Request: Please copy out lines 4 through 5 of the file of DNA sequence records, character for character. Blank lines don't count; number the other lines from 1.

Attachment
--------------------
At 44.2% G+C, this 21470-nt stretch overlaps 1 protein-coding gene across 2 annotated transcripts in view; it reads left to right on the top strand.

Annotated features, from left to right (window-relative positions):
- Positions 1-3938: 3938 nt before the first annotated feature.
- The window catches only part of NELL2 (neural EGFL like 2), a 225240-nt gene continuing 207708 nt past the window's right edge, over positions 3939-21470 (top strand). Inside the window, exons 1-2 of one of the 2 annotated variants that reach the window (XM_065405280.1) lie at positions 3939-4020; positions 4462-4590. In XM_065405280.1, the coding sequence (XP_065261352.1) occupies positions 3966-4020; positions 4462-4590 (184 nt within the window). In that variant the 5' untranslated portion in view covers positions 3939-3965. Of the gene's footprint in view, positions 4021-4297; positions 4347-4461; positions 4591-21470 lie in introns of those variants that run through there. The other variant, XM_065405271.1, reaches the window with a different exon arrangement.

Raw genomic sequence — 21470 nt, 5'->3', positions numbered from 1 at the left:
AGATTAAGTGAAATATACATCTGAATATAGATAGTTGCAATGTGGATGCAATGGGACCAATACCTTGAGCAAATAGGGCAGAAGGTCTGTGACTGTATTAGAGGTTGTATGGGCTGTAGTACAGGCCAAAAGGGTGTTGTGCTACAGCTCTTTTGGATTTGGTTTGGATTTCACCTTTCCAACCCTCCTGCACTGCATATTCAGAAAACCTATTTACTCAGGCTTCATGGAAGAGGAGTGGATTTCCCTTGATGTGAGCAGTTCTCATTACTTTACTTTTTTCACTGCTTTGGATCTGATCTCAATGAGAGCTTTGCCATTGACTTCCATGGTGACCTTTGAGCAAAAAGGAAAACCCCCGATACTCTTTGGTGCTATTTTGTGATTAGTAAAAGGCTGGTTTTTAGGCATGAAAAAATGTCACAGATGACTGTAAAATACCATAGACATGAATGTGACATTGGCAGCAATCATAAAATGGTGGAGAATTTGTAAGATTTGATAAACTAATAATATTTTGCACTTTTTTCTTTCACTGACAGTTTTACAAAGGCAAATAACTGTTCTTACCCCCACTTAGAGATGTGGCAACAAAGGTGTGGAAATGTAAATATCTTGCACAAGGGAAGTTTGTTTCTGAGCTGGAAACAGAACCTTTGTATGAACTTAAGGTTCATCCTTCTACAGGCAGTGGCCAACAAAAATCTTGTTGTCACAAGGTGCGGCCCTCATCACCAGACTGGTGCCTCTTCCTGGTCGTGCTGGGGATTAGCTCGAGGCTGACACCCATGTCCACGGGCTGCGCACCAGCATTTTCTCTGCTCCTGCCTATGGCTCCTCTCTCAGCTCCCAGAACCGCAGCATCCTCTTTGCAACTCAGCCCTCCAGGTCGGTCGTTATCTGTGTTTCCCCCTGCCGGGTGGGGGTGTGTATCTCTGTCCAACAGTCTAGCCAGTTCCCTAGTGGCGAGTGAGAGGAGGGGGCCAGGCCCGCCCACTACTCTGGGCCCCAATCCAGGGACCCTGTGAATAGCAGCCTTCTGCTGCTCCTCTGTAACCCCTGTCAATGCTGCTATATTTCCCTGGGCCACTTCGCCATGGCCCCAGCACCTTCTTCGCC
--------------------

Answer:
- The window catches only part of NELL2 (neural EGFL like 2), a 225240-nt gene continuing 207708 nt past the window's right edge, over positions 3939-21470 (top strand). Inside the window, exons 1-2 of one of the 2 annotated variants that reach the window (XM_065405280.1) lie at positions 3939-4020; positions 4462-4590. In XM_065405280.1, the coding sequence (XP_065261352.1) occupies positions 3966-4020; positions 4462-4590 (184 nt within the window). In that variant the 5' untranslated portion in view covers positions 3939-3965. Of the gene's footprint in view, positions 4021-4297; positions 4347-4461; positions 4591-21470 lie in introns of those variants that run through there. The other variant, XM_065405271.1, reaches the window with a different exon arrangement.

Raw genomic sequence — 21470 nt, 5'->3', positions numbered from 1 at the left: